Nyakazeya: You are now head of the largest bank in the country in terms of deposits and assets. How do you feel and what can depositors and your staff expect from you?
Mangudya: CBZ Bank has grown to be the largest bank, thanks largely to the loyalty of our clients and the commitment of our staff to strive to meet the client expectations. Our clients should continue to expect excellent service and benefit from our geographical spread which now sees our footprint in 59 locations across the country following the amalgamation of the bank and the building society.
As for our staff, we have always believed that we can only best serve our clients if our staff is well motivated to do so and are considered the most important assets, and on that note our compensation system remains competitive in the market.
Nyakazeya: How did you get where you are now?
Mangudya: I got to where I am by the grace of God.
Nyakazeya: What are the biggest challenges you have been facing since you were appointed CEO of the combined banks (CBZ Bank and Beverley Building Society) on April 1?
Mangudya: Generally, the economy is suffering from high costs of conducting business on one side and the lack of appropriate funding continues to stifle production on the other. This has generally seen a stagnation of deposits within the market, making it difficult for banks to perform their intermediary function.
This has also meant that as a bank we have to tighten our belt and identify areas for cost containment and to concentrate our lending on bona fide viable business ventures.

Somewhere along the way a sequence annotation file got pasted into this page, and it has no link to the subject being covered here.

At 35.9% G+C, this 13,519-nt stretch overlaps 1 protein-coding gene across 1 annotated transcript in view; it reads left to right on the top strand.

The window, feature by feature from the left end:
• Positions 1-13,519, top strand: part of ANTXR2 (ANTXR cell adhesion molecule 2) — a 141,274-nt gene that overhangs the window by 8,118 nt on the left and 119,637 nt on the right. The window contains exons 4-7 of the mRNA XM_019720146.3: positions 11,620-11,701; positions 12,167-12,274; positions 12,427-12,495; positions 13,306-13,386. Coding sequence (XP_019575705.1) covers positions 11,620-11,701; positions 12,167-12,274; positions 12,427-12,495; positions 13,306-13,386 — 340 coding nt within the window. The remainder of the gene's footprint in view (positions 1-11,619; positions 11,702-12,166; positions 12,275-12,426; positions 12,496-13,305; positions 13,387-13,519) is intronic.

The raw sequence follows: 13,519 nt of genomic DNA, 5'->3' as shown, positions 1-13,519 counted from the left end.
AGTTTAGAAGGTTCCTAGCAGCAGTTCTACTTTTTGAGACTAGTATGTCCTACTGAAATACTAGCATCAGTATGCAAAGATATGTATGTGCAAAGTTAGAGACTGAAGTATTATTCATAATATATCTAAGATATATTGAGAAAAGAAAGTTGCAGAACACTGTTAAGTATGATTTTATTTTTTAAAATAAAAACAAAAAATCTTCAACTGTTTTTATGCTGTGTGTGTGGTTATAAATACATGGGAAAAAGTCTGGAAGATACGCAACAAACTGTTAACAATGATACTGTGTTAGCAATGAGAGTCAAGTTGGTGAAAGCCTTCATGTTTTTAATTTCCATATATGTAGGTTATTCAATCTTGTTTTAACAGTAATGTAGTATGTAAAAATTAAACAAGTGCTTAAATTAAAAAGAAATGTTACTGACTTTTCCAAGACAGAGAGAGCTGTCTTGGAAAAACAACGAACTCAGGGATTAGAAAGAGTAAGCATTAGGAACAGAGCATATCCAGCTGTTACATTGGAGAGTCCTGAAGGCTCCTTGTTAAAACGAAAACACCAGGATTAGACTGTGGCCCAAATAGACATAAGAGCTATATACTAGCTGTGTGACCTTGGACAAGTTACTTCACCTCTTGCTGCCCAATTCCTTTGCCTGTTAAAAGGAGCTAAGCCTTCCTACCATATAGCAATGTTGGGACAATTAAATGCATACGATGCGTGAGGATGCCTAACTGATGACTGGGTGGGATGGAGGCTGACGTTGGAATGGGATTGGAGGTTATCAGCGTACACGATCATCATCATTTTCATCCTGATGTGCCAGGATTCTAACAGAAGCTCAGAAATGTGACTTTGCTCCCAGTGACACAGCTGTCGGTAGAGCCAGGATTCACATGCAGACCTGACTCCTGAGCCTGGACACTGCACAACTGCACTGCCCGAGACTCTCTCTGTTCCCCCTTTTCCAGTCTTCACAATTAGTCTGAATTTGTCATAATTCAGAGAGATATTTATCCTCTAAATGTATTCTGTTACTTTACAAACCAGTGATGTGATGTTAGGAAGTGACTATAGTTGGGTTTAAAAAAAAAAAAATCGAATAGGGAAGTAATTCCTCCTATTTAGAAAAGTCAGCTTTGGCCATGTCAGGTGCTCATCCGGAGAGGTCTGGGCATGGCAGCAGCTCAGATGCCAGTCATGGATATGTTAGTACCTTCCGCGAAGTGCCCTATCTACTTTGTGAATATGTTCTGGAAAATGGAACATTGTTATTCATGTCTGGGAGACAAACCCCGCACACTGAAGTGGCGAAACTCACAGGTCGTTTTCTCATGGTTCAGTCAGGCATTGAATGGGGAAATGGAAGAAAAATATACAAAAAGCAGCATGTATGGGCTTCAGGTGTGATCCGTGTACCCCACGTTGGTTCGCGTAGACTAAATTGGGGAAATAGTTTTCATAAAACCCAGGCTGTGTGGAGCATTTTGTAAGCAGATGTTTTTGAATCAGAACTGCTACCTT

Nyakazeya: The market is puzzled that you are the CEO of the combined banks, but we understand there is another group CEO; what is the link between the two roles and do you report to him?
Mangudya: Following the amalgamation of the operations of the bank and the building society, I became the chief executive officer of the enlarged bank which is 100% owned by CBZ Holdings. The holdings company is the listed entity and is headed by the group chief executive officer. The group chief executive officer is a strategic figurehead who sets strategy for the entire group.
He reports to the board of the holding company. The managing directors of the subsidiary companies that include Datvest (CBZ Asset Managers), CBZ Securities, CBZ Properties and the Insurance Company and myself report directly to the respective boards of directors of each entity in line with good corporate governance.
The Group CEO sits on all these boards. To be clearer, I work with the Group CEO but do not report to him.
Nyakazeya: You headed the Bankers Association of Zimbabwe for two consecutive years during the most difficult time in the financial sector. What where your biggest achievements and challenges?
Mangudya: The normal term of office is a year but members requested that I serve for another term. Challenges were wide and varied to include, foreign currency shortages, cash shortages and managing customer expectations in a hyperinflationary environment.